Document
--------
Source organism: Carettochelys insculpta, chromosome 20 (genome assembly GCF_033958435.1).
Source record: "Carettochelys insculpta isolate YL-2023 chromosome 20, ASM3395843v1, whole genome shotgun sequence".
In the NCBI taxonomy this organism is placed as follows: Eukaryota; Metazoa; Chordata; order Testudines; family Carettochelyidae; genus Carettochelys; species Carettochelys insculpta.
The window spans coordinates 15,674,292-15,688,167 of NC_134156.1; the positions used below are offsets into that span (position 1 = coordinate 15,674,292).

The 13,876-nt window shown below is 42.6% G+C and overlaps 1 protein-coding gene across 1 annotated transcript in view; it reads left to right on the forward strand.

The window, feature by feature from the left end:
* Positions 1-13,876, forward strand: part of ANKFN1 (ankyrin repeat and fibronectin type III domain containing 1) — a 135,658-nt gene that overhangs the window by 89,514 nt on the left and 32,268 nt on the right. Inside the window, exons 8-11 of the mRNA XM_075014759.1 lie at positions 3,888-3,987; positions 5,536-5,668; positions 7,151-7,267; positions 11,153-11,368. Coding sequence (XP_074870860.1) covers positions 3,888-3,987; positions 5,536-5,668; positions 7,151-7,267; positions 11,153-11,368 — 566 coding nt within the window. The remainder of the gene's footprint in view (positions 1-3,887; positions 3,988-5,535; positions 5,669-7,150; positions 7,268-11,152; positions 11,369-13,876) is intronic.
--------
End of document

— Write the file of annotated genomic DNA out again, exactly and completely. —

Source organism: Carettochelys insculpta, chromosome 20 (genome assembly GCF_033958435.1).
Source record: "Carettochelys insculpta isolate YL-2023 chromosome 20, ASM3395843v1, whole genome shotgun sequence".
In the NCBI taxonomy this organism is placed as follows: Eukaryota; Metazoa; Chordata; order Testudines; family Carettochelyidae; genus Carettochelys; species Carettochelys insculpta.
The window spans coordinates 15,674,292-15,688,167 of NC_134156.1; the positions used below are offsets into that span (position 1 = coordinate 15,674,292).

The 13,876-nt window shown below is 42.6% G+C and overlaps 1 protein-coding gene across 1 annotated transcript in view; it reads left to right on the forward strand.

The window, feature by feature from the left end:
* Positions 1-13,876, forward strand: part of ANKFN1 (ankyrin repeat and fibronectin type III domain containing 1) — a 135,658-nt gene that overhangs the window by 89,514 nt on the left and 32,268 nt on the right. Inside the window, exons 8-11 of the mRNA XM_075014759.1 lie at positions 3,888-3,987; positions 5,536-5,668; positions 7,151-7,267; positions 11,153-11,368. Coding sequence (XP_074870860.1) covers positions 3,888-3,987; positions 5,536-5,668; positions 7,151-7,267; positions 11,153-11,368 — 566 coding nt within the window. The remainder of the gene's footprint in view (positions 1-3,887; positions 3,988-5,535; positions 5,669-7,150; positions 7,268-11,152; positions 11,369-13,876) is intronic.